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© Bob Tilden / Flickr

The 15 Most Iconic Texas Country Music Songs

Picture of Sarah Karney
Updated: 14 February 2017

Texas country music, also known as “Red Dirt” country music, has its own unique style that differs from the pop country you hear on the radio. Get a taste of this distinctive style of country music that channels themes of outlaws and the “working man” with these 15 iconic songs.

George Strait, “All My Exes Live in Texas”

Perhaps the most iconic Texas country song, George Strait‘s “All My Exes Live In Texas” is now a widely known pop culture phenomenon, even snagging a reference in rap icon Drake’s “HYFR.” With a smirk, George explains that the only reason he now lives in Tennessee is to avoid his many voided lovers all around the Lone Star State.

Pat Green, “Girls From Texas”

Pat Green appreciates girls from all over the U.S., but claims that girls from Texas are “just a little bit better.” Pat started out his career playing small bars at Texas Tech before catching the eye of Willie Nelson.

Ray Wylie Hubbard, “Screw You, We’re From Texas”

This song directly calls out Texas country stars who went “mainstream Nashville,” a critique that many hold of Pat Green. This song hits close to home for Ray, whose first album was “Nashvillized” and made to sound more poppy, to his disapproval, and performed poorly. He quickly rebounded and is known today as one of Texas country’s greatest songwriters.

Randy Rogers Band, “San Antone”

The Randy Rogers Band got their start in San Marcos, not too far from the city to which their hit “San Antone” pays tribute. You can catch them touring nearly nonstop around Texas as well as the entire U.S.

Cody Johnson, “Texas Kind of Way”

Colorado‘s too cold…Oklahoma’s too rich” kicks off this ode to Cody Johnson‘s home sweet home state of Texas. The 29-year-old singer has already self-released six albums and has debuted on the Billboard charts multiple times despite being independent.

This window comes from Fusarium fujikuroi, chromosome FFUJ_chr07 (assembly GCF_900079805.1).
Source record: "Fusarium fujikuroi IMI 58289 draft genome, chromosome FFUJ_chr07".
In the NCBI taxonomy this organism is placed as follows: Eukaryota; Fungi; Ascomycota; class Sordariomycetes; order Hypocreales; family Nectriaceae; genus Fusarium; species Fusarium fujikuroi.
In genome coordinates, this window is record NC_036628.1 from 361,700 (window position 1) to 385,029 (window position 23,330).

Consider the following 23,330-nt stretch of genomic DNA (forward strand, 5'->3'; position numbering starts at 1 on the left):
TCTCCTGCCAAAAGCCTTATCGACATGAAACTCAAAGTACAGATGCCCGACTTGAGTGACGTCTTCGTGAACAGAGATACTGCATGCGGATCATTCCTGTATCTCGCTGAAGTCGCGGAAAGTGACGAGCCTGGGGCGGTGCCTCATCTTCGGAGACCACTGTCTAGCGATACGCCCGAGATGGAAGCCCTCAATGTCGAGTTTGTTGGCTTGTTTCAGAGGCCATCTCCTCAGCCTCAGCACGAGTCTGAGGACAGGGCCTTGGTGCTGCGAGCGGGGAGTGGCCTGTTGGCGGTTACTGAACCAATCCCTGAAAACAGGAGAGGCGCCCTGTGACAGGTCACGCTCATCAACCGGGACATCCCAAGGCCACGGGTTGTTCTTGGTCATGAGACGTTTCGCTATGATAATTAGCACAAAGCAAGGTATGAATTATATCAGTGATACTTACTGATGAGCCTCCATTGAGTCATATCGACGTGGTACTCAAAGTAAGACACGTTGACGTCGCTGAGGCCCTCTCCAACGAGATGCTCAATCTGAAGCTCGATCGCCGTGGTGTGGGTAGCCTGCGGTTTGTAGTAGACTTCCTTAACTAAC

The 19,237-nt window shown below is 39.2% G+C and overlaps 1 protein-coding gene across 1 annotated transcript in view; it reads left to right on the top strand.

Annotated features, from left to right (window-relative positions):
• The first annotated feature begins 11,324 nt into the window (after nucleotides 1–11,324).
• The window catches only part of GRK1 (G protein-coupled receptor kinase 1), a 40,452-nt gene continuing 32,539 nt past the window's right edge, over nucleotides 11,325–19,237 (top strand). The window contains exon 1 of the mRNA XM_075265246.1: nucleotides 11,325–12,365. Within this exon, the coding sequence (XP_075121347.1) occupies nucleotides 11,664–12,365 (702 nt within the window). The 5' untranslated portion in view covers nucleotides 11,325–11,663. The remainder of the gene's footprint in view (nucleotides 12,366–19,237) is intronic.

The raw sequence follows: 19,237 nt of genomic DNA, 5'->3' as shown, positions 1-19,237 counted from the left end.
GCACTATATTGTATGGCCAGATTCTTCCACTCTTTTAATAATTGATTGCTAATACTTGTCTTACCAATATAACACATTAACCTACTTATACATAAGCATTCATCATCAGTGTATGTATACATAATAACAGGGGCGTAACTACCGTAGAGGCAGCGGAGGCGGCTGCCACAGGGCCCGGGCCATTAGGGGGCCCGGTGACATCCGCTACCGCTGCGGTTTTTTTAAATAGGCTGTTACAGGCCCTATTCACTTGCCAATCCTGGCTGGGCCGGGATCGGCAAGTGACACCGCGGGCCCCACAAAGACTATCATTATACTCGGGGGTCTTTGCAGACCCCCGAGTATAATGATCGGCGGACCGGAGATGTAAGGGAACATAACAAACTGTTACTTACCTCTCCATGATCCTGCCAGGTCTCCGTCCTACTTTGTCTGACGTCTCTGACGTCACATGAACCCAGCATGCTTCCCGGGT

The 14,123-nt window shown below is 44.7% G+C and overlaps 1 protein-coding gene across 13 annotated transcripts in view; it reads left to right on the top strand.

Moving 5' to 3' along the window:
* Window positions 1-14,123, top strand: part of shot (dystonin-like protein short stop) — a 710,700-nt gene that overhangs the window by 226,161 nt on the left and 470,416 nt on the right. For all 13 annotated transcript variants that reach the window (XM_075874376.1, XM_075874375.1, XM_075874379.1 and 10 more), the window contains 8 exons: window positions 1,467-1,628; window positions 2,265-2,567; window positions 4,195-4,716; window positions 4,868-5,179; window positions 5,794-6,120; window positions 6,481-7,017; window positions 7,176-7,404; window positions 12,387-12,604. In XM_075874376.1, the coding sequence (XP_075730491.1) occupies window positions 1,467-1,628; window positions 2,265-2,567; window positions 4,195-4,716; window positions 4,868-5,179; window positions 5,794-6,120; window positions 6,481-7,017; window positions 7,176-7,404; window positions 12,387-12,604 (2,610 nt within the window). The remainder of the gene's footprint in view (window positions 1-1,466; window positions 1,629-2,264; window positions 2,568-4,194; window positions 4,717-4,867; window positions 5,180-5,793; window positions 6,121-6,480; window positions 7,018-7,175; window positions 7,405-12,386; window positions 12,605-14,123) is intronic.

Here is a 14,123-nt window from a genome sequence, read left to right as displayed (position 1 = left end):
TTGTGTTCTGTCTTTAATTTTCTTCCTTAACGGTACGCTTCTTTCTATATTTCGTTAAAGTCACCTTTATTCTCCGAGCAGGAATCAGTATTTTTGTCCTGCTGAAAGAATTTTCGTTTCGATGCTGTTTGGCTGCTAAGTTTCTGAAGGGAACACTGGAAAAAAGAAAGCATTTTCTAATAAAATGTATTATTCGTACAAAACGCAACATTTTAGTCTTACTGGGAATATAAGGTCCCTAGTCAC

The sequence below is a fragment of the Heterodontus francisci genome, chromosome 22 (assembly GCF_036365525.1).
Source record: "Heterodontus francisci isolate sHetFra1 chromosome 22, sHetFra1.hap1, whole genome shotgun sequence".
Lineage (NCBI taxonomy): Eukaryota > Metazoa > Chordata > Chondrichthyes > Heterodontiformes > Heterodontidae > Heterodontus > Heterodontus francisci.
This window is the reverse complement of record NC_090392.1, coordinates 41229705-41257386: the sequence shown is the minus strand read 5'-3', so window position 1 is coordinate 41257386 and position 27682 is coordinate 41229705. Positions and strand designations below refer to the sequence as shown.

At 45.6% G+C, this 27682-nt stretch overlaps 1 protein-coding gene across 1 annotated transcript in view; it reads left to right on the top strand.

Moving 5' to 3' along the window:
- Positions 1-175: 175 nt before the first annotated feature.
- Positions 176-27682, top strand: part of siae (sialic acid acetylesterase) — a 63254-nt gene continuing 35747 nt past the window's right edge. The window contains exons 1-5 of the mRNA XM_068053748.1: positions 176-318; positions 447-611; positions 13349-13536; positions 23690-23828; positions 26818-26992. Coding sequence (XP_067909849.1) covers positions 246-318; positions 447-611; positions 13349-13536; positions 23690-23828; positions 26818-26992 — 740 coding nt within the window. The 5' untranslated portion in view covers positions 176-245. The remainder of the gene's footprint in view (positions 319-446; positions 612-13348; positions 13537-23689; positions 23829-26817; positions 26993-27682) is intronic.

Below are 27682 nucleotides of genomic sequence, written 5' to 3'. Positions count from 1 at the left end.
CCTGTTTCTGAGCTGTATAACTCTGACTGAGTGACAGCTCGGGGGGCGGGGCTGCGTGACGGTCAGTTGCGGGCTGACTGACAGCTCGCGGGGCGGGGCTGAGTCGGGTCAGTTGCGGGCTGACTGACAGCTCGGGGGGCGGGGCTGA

Kyle Park, “Anywhere in Texas”

Kyle Park plays more than 175 shows, mostly in Texas, every year. His song “Anywhere in Texas” states why — he doesn’t even need to be in his hometown of Leander, but being anywhere in Texas is greater than anywhere else in the world.

Townes Van Zandt, “If I Needed You”

This simple but loving ballad from the 70s has transcended generations with its sweet lyrics like “you will miss the sunrise if you close your eyes, and that would break my heart in two.” “If I Needed You” is a typical Townes Van Zandt song, full of poetic tragedy and sadness. Townes lived a sad life himself, struggling with drug and alcohol addictions and bipolar disorder until his death in 1997.

Willie Nelson, “Roll Me Up and Smoke Me When I Die”

Willie Nelson is nearly as famous for his hefty marijuana intake as he is for his music. He is an activist for the legalization of marijuana, as well as a singer, songwriter, author, and actor. Many credit Willie as one of the first pioneers of “Red Dirt” country music.

Josh Abbott Band, “She’s Like Texas”

“She’s Like Texas,” off of Josh Abbott Band‘s second album of the same name, compares the beauty of a woman to the various beauties you can find around the state of Texas: a free spirit like the wild growing bluebonnets, green eyes like the trees in Nacogdoches, and moody like the indecisive Lubbock weather.

Joe Ely, “Hard Livin”

Sometimes being an outlaw is easier than being an upstanding member of society. Joe Ely stands by the life of drinking, stealing, and other debaucheries in “Hard Livin,” in which he states, “I wish hard livin’ didn’t come so easy to me…”

Hayes Carll, “Easy Come, Easy Go”

“Easy Come, Easy Go” was one of Hayes Carll‘s first hits, off his debut album Flowers and Liquor. This contemplative ballad highlights how quickly life can change, and he credits his poetic style to one of his major influences: Townes Van Zandt.

Casey Donahew Band, “Stockyards”

Casey Donahew grew up in a suburb of Fort Worth, where cowboys and cattle still roam the streets during the daily cattle drives. “Stockyards” pays homage to the state that not only raised him but also brought him fame after years of touring around Texas bars.

Lyle Lovett, “Long Tall Texan”

Lyle Lovett brings back the Texas of the past, all the way back from the days of the Wild West. “Long Tall Texan” is the anthem for the sheriffs of the past, stopping criminals in their tracks with his boots, white horse, and a ten-gallon hat.

Robert Earl Keen, “Corpus Christi Bay”

Robert Earl Keen has been putting out music since 1984 and has 18 albums of hard work to prove his dedication to Texas country. He got his start playing iconic venues in Austin before releasing his first album, No Kinda Dancer, which paved the way for his future successes.

Wade Bowen, “Texas Rain”

Wade Bowen‘s “Texas Rain” has all of the key elements of a good, heartfelt Texas country song: drinkin’, family, memories, and regrets. He released his first solo project in 2002, Try Not to Listen, which quickly became a hit for Texan music fans.